I remember when Daewoo tried to change the game...

5 November 2010

[quote Autocar]Tesla plans Apple-style stores [/quote] I.E. Hugely pretentious and full of unnecessarily expensive products?

5 November 2010

Maybe cars will be sold like this in the future, but not for a couple of decades, it would be too unusal to go and buy a car you've never sat in let alone driven, and you certainly wouldn't buy one on heresay, would you?,even if it was reported in this mag as being a good buy?, or would you?...mmm.

Peter Cavellini.

5 November 2010

[quote Peter Cavellini]it would be too unusal to go and buy a car you've never sat in let alone driven,[/quote] I'm sure there would be cars in the shop for you to sit in and touch, what else would be in their? With the right choice of location test cars could be within easy access as well. In our local shopping centre there are quite often cars taking up a central location this has included Mercedes, Saab and Ferrari. It makes even more sense for a lesser known brand like Tesla.

5 November 2010

[quote Peter Cavellini]Maybe cars will be sold like this in the future, but not for a couple of decades[/quote]

very true, its only a matter of time before the dealer networks are scaled down (its already happening) its been obvious in recent years that showrooms and dealerships were too big, for example a Ford dealership near me sold half its forecourt to a supermarket group and then what was left turned into 3 franchises, they also cut their staff levels by a third.

Telsa have hit the nail on the head there...definately

5 November 2010

Nothing new here, just go back in time a bit.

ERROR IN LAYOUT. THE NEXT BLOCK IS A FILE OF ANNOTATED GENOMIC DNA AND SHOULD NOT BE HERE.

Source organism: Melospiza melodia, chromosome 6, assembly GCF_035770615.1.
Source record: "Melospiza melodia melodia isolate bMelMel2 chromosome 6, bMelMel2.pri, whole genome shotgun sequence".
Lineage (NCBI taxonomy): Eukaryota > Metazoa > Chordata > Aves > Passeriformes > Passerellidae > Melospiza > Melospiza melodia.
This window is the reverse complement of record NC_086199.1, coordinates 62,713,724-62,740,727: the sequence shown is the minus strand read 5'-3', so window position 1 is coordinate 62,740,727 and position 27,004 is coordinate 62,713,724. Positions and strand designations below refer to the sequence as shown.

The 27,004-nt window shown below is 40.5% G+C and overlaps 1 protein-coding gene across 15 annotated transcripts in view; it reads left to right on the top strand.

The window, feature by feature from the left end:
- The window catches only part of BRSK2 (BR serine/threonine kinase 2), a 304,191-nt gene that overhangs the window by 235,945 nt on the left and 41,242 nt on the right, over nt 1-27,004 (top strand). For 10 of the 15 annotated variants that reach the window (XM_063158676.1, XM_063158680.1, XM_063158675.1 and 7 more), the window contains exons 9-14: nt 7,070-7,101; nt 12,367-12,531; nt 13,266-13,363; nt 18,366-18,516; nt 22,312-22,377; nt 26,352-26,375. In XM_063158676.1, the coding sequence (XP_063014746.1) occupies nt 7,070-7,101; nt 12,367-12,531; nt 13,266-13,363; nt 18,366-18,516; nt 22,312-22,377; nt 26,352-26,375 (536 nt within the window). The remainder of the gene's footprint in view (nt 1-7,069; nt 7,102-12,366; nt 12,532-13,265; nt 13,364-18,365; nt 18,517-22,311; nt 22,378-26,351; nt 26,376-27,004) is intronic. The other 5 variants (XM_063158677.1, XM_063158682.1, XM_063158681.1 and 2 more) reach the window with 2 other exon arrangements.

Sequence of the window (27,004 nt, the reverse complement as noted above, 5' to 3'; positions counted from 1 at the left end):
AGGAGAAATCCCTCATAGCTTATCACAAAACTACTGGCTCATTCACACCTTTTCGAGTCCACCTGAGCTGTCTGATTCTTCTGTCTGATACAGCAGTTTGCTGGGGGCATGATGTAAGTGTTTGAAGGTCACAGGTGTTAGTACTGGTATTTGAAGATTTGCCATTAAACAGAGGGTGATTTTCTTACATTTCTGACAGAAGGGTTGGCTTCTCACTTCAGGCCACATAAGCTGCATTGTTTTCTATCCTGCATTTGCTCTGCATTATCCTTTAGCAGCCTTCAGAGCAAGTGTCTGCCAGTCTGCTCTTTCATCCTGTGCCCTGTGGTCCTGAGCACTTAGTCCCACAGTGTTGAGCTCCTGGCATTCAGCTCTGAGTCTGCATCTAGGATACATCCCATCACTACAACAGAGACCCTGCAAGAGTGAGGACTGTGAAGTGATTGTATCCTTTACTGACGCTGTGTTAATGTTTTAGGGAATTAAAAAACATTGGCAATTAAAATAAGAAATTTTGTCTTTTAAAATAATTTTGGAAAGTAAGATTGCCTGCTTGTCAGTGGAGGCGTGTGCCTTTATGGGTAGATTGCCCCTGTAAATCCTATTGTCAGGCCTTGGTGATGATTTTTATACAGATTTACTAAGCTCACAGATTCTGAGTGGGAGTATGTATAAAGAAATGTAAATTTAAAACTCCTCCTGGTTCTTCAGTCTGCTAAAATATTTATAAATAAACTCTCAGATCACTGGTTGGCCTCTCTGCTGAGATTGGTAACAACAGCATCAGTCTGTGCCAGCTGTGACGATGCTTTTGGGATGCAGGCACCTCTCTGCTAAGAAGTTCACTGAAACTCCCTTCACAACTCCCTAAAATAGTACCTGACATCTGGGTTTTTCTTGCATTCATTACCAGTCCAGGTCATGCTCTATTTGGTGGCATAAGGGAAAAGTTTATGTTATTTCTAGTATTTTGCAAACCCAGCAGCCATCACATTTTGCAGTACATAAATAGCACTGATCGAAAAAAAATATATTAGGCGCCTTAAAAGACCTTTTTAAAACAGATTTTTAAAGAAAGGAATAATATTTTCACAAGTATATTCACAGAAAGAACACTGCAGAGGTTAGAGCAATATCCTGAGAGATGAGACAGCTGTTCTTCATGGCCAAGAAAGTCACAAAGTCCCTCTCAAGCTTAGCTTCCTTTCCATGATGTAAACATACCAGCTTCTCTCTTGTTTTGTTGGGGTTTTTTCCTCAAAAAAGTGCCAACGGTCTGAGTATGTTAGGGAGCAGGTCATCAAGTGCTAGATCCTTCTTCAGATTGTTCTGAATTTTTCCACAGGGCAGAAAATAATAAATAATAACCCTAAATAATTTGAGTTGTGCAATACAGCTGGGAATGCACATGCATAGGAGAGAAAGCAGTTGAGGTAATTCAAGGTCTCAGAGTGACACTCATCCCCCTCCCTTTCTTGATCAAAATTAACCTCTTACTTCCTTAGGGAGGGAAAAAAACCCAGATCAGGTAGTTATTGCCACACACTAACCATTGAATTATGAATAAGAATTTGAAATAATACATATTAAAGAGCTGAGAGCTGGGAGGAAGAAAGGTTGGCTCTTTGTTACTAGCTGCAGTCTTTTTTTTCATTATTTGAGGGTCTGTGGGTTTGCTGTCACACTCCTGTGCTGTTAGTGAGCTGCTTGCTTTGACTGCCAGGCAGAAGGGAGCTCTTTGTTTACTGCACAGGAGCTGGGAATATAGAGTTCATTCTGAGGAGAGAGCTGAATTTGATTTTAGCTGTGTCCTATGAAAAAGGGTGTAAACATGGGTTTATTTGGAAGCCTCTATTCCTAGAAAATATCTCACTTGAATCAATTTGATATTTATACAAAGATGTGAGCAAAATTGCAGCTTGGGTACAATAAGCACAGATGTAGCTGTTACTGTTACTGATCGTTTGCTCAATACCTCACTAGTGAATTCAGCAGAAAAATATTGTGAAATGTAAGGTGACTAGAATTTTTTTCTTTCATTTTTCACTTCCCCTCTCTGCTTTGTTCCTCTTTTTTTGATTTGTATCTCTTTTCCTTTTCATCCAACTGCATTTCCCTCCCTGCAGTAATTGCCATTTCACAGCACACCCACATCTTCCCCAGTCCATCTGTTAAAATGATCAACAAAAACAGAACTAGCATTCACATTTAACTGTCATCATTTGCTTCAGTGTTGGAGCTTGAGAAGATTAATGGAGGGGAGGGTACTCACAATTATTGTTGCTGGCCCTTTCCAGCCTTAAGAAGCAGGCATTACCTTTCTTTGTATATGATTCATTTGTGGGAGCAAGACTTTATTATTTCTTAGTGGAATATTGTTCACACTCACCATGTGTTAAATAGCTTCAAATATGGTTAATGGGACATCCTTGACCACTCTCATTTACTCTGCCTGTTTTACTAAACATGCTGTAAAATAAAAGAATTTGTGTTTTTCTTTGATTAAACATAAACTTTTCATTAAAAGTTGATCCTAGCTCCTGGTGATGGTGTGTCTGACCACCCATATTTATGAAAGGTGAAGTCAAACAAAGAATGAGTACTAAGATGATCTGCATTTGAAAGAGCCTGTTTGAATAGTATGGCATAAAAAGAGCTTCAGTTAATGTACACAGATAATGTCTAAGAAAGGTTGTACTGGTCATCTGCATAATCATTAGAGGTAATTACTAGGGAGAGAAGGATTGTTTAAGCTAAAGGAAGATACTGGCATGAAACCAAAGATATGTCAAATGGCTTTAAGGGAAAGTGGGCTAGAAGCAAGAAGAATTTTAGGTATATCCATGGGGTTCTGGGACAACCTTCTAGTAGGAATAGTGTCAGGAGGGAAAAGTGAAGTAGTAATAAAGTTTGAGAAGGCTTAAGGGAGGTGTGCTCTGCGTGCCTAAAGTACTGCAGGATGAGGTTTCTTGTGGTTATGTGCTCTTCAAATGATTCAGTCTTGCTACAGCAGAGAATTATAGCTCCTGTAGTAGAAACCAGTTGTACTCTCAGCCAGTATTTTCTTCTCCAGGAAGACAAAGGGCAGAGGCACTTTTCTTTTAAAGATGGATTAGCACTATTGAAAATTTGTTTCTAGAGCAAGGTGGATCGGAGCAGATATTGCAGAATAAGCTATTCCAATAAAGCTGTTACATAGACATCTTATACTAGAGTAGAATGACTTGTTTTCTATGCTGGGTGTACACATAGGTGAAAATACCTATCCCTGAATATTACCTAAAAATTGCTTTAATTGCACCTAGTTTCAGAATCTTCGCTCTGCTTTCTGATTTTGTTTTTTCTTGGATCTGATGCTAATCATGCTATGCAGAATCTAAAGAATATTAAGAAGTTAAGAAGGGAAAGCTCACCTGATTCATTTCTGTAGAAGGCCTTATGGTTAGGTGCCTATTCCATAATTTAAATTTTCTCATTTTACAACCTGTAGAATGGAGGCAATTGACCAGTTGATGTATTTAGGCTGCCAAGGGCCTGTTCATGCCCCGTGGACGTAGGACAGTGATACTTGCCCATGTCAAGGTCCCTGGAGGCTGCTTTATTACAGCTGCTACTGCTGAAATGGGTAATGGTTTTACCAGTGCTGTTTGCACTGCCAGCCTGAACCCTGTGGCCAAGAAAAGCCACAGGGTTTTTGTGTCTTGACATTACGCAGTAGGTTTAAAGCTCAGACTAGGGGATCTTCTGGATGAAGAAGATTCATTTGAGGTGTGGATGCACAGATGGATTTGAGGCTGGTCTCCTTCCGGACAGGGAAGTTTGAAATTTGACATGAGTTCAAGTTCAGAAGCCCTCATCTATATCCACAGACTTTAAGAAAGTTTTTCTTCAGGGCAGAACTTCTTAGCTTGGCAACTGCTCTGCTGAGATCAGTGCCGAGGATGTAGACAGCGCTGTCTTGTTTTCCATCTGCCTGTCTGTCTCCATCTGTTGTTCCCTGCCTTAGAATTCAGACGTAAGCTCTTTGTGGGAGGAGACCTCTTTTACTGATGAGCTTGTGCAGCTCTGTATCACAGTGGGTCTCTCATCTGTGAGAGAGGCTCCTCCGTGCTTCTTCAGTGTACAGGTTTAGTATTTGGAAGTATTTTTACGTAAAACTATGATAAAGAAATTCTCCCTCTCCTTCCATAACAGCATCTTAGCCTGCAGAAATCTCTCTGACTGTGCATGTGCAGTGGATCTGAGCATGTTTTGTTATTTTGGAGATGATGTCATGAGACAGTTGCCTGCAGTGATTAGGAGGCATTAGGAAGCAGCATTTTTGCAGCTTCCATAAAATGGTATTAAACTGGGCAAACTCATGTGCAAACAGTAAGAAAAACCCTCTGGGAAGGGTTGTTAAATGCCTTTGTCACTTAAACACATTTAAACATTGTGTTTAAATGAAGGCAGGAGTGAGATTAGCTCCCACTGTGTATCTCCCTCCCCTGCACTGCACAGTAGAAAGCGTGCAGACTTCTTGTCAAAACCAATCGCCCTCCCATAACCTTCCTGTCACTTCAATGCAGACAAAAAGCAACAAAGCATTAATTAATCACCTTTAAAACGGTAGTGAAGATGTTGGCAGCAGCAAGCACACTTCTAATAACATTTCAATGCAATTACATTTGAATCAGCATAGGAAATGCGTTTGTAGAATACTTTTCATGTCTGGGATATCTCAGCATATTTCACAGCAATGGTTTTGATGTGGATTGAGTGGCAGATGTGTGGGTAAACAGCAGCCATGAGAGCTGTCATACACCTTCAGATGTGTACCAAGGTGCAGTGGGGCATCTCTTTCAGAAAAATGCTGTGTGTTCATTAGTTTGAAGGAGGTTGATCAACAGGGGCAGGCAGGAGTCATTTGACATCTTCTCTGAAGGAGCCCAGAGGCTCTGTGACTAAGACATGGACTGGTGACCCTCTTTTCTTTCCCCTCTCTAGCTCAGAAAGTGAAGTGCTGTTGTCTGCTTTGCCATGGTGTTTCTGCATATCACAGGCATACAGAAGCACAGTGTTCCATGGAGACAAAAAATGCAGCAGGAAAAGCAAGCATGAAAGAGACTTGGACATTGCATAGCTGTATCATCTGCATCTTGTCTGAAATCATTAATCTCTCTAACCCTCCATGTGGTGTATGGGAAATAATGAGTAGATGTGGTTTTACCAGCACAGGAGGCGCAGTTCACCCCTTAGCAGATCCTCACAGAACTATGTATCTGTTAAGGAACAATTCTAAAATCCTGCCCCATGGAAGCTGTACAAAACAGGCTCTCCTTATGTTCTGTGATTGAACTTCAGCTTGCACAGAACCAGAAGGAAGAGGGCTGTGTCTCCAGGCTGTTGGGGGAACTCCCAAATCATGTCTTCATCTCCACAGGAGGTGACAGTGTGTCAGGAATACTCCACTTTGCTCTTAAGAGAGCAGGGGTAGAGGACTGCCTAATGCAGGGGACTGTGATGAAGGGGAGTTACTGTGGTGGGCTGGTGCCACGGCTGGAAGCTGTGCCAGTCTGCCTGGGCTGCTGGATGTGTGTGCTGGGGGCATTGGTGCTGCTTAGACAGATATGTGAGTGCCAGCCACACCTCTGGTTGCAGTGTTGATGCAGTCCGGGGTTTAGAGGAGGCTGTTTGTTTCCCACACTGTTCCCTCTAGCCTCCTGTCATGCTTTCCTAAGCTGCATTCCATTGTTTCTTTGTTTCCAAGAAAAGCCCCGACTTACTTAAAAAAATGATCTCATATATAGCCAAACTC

I can still recall when the Porsche dealership in Edinburgh was on George St (the main posh shopping street) with a showroom that held precisely two cars. I can even recall the original tiny BMW showroom on a downtown street in Aberdeen, again it only held a few cars. This is course was back in the day when Porsche, and even BMW, were tiny players selling just a handful of cars.

Today of course they have all moved out to trading estates because they need the space for volume of cars, and for ease of access for customers. No one in today's market could sell cars in any number from a city centre location (except perhaps Bristol, but they still sell in tiny numbers). Most car buyers arrive by car for one thing, and almost every city centre in the UK is now a virtual no go zone for access and parking.

Speaks volumes about how many cars Tesla assume they can sell!

5 November 2010

[quote phenergn][quote Autocar]Tesla plans Apple-style stores [/quote] I.E. Hugely pretentious and full of unnecessarily expensive products[/quote]

Quite. I can see which way they're trying to go but I don't like their attitude just being honest. It's probably just me but they seem to be coming across just a little too arrogant for my liking. Tesla has sold one model which is, again only in my opinion, not worth even half the asking price and yet here we have the new strategy and the boast that they're the leaders in electric cars and believe having city centre stores will bring in the masses and generate huge sales.

1, The prices are likely to be too high for them to be accessible to Joe Public, hence drastically reducing the market potential.

2, Even if models are reasonable affordable, can you see people suddenly throwing their cash at a manufacturer they're very unfamiliar with whilst in such uncertain times? Don't think so.

3, What do they think is going to happen when the motoring powerhouses all catch up such as the likes of VAG, BMW, Ford etc? Are people still going to plump for the unknown or stick to what they know best? Sorry, but familiarity and trust will win out here.

And this will be another Apple-esque company with it's marketing approach. Give me a break. Sorry but this guy's got on my wick! Perhaps if Applevision wasn't planned to infiltrate the motor industry then perhaps I wouldn't mind so much...